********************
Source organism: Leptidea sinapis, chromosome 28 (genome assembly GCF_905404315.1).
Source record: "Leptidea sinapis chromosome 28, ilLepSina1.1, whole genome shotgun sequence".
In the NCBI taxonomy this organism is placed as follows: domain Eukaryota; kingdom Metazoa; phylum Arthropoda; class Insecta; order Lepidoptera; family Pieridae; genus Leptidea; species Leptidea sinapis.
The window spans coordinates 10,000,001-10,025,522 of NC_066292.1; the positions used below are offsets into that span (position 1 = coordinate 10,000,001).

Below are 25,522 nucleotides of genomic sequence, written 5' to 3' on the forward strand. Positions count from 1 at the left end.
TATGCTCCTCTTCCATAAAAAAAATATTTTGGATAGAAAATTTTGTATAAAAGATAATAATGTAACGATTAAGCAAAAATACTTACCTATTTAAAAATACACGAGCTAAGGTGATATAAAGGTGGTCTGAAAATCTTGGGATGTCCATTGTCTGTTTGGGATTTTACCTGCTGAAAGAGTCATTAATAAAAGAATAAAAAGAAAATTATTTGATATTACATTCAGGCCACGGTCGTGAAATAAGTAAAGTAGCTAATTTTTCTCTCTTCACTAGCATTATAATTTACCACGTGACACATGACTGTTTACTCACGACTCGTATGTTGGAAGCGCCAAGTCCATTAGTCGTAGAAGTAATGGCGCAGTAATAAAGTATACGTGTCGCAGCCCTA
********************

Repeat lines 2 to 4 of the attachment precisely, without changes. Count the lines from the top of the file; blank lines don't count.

Source record: "Leptidea sinapis chromosome 28, ilLepSina1.1, whole genome shotgun sequence".
In the NCBI taxonomy this organism is placed as follows: domain Eukaryota; kingdom Metazoa; phylum Arthropoda; class Insecta; order Lepidoptera; family Pieridae; genus Leptidea; species Leptidea sinapis.
The window spans coordinates 10,000,001-10,025,522 of NC_066292.1; the positions used below are offsets into that span (position 1 = coordinate 10,000,001).